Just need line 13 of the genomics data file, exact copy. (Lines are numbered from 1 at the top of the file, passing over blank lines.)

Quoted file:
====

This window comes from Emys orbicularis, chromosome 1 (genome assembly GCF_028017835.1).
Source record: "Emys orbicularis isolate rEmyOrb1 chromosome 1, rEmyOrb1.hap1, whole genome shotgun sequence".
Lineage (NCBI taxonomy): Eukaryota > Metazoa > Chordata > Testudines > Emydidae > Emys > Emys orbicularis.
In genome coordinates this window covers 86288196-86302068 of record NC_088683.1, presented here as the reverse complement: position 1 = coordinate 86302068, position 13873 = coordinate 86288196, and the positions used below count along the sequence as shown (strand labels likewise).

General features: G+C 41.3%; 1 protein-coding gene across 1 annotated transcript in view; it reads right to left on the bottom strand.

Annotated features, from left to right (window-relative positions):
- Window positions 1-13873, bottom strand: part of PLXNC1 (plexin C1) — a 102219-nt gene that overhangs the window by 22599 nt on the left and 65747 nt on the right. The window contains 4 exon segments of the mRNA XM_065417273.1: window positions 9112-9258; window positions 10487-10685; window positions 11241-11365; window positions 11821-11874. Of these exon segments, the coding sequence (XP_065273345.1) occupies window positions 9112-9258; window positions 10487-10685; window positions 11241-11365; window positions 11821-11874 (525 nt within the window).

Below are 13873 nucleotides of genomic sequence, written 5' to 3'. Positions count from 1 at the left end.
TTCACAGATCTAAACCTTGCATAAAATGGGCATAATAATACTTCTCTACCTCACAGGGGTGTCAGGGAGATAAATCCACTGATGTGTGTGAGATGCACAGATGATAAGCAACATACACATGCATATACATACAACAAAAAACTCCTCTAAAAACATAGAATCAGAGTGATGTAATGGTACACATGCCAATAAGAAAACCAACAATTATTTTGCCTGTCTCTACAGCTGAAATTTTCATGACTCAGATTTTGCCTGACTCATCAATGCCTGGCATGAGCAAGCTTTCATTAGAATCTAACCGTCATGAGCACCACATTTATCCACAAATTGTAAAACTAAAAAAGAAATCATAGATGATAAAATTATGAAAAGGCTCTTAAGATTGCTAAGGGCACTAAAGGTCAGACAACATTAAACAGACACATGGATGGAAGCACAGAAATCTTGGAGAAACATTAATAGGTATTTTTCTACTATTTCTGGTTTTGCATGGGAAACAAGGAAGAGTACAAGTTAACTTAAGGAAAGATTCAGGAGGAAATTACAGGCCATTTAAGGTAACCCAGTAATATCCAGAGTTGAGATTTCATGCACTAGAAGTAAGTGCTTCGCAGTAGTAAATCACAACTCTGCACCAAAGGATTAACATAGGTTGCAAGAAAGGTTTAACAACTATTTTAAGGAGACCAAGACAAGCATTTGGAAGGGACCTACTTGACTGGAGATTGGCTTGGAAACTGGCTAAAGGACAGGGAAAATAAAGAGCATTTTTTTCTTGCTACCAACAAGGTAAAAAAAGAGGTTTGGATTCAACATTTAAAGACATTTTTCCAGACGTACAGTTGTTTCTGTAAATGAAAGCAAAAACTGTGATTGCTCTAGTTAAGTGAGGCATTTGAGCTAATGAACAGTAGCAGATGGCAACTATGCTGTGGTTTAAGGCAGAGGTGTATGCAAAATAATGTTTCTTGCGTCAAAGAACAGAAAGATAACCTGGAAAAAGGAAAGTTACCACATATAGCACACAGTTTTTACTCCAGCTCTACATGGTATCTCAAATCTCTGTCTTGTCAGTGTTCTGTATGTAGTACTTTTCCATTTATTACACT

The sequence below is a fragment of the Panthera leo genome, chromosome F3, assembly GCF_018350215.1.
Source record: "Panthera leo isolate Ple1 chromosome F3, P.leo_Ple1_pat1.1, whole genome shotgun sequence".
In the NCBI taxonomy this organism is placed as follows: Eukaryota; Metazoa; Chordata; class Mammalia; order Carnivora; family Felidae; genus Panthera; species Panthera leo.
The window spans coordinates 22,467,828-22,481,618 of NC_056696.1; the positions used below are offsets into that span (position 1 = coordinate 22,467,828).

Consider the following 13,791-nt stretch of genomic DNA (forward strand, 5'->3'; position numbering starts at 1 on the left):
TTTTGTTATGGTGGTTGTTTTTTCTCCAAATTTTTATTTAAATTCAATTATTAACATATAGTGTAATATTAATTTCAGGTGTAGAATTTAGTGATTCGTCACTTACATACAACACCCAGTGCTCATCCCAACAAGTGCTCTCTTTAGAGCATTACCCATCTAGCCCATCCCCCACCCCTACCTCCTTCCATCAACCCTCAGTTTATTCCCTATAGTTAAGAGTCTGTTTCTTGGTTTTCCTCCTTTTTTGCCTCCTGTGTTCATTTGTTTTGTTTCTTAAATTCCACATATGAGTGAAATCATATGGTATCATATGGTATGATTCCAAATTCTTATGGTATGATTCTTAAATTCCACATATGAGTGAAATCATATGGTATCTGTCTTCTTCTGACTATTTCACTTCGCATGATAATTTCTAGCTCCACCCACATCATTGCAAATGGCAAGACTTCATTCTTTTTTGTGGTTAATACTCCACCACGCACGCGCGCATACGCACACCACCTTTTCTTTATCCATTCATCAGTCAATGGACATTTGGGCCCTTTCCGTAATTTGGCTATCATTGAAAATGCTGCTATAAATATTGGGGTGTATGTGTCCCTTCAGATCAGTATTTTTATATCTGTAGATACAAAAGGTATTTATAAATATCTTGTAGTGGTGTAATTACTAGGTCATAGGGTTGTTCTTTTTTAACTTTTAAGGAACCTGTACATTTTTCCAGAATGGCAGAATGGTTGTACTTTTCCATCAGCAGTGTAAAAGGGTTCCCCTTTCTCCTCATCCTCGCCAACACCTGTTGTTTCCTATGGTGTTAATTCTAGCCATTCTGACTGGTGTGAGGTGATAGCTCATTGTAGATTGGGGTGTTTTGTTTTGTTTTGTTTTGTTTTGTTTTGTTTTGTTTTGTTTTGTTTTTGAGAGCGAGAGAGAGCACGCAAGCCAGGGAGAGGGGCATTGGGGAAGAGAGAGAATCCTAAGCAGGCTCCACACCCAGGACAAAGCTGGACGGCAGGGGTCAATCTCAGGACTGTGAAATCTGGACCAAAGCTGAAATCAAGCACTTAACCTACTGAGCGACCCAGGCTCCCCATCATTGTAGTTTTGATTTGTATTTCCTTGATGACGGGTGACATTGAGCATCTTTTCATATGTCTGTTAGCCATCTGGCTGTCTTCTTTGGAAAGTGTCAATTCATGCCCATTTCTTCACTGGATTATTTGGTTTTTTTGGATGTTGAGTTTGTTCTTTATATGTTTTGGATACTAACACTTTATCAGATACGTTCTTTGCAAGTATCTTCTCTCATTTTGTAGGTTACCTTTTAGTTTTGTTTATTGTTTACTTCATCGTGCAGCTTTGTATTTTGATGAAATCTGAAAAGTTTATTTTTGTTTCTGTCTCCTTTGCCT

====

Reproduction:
The window spans coordinates 22,467,828-22,481,618 of NC_056696.1; the positions used below are offsets into that span (position 1 = coordinate 22,467,828).